a, Fitness effects of each resistance mutation - StrR (rpsLK43T, in green), RifR (rpoBH526Y, in blue), StrRRifR (rpsLK43TrpoBH526Y, in grey) – in two commonly used in vitro environments: rich Luria Broth (LB) media and minimal media supplemented with 0.4% glucose (MM)- and in germ free (GF). Fitness effects in GF (shown in full bars darker color) from Fig. 1d (n = 3 mice, 5-day competition). Fitness effects in each in vitro media (LB, shown in full bars light color, and MM, shown in slashed bars, n = 3, 1 day-competition) with the same strains used in the GF mice. Error bars represent 2SE. b, Level of epistasis (ε) was measured assuming an additive model and its error calculated by error propagation1. Epistasis in LB and MM is shown in full grey bars and slashed bars, respectively. No epistasis is detected in GF (see Supplementary Table 6). The p-values of a 2-sided t-test are shown.
Extended Data Fig. 6 Pairwise correlation between the fitness effect of mutations and the Weighted UniFrac principal coordinates (PCoAs).
PCoAs from Weighted UniFrac diversity measure of the microbiotas after antibiotic treatment (Day 1 of the competition) grouped by mutation background a, StrR, b, RifR and c, StrRRifR). a-b, Both the fitness effects of StrR and RifR mutations correlate significantly with the PC2 (Pearson’s R and p-value shown).
Growth curves were measured in minimal media supplemented either with 0.4% Glucose or 0.4% Mannose. a, Maximum growth rates in either of the sugars is shown for each of strains (susceptible in black, StrR in green, RifR in red and StrRRifR in gray). b, Carrying capacity measured as final OD600nm in both sugars. G and M stand for significant changes (P < 0.05, after correction for multiple testing) in glucose and mannose, respectively (N = 4, for each strain in each carbon source, Mann-Whitney test for comparison of medians between each resistance and the susceptible).
Extended Data Fig. 8 Selection is time-dependent and depends on the level of pleiotropy of the mutation.
a, Long-term dynamics of mutant x with low pleiotropy (left panel) and y with high pleiotropy (right panel) in each ecosystem (100 simulated microbiomes). b, Quantification of the selection coefficient (slope) from panel (a). Mutant x, (defined in Fig. 2), that represents a mutation conserving the trait ratio, shows similar fitness effect across the perturbed microbiomes, implying that pleiotropy is a necessary condition for the cost of resistance to be host-specific. Consistently mutant y shows dependence on the host microbiome. Over time the average cost of mutant y tends to the analytical prediction, which has a small value since for this mutation the presence of other species at equilibrium buffers its effect (Fig. 2).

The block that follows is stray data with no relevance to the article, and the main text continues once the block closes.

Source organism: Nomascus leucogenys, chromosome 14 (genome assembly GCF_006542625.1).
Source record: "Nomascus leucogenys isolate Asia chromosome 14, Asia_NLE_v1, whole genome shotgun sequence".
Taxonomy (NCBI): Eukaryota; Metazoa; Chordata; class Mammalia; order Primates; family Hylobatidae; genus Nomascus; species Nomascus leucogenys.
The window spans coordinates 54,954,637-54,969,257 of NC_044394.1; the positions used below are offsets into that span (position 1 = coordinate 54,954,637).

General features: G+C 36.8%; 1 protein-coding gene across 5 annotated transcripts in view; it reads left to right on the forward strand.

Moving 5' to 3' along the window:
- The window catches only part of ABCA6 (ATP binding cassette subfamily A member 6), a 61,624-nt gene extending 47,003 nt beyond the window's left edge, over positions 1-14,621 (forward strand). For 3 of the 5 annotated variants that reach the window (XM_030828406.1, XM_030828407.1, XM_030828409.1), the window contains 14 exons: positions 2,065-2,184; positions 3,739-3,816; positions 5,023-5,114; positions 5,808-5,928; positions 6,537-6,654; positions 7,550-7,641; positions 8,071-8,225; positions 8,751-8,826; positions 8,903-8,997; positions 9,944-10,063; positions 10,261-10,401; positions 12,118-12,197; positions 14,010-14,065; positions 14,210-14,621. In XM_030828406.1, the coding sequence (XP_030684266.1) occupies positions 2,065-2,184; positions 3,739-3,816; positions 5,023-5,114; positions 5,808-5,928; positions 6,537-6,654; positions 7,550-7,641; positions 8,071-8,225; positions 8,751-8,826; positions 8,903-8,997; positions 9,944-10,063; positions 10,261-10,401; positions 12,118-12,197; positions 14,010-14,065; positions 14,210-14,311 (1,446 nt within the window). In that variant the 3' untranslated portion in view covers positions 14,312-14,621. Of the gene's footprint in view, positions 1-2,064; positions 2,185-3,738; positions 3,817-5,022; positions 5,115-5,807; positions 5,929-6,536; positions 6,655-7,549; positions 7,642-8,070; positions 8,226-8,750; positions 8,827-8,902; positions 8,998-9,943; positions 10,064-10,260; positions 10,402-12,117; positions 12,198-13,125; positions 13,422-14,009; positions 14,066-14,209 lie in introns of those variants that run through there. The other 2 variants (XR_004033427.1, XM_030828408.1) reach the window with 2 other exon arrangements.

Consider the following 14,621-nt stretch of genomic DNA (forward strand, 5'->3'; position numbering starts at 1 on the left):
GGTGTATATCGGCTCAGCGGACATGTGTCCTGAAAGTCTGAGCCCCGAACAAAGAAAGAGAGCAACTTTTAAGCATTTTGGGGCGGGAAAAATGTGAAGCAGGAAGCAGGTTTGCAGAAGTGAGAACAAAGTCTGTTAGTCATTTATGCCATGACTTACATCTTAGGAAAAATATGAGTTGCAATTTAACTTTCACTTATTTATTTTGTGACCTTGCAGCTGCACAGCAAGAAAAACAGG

Extended Data Fig. 9 Evidence for a time-dependent cost of AR in long-term competitions is consistent with model predictions.
The dynamics of Ln(Mut/WT) were followed for two weeks in 4 mice colonized with a mix of StrRRifR and RifR strains a, a mix of RifR and WT strains b, and a mix of StrRRifR and WT strains c, d. A long-term cost of resistance is observed (slopes (per day), after day 5 of the competitions: −0.2, p = 0.01; −0.37 p = 0.007; −0.37, p = 0.04; −0.27, p = 0.001; for (a), (b), (c) and (d), respectively, linear regression shown as black lines) even when no cost or even an increase in frequency of the resistance is detected in the short term (slopes (per day), during the initial days of the competitions: +0.3, p = 0.006; −0.1, p = 0.5; +0.43, p = 0.1; −0.26, p = 0.15; for (a), (b), (c) and (d), respectively, linear regression shown as red lines), as predicted by the model of resource competition. Fit of all the time points of the competition between StrRRifR and RifR strains to a quadratic model (indicating variable selection over time) is also shown in (a) (p = 0.0003, R2 = 0.93, quadratic model shown as green lines).
Extended Data Fig. 10 Loads of the resistant strains of E. coli colonizing the mice at weeks 3 and 6 of the evolution experiment.
The number of CFUs per feces gram are shown (pink measured at week 3 and red at week 6) for each mouse and each resistance background (x-axis). No significant correlation is found between the mean population size and the number of mutations accumulated (Spearman Correlation on the Log of the loads of E. coli with the number of mutations detected at week 6: Rs = 0.46, P = 0.056).
About this article
Cite this article
Leónidas Cardoso, L., Durão, P., Amicone, M. et al. Dysbiosis individualizes the fitness effect of antibiotic resistance in the mammalian gut. Nat Ecol Evol 4, 1268–1278 (2020). https://doi.org/10.1038/s41559-020-1235-1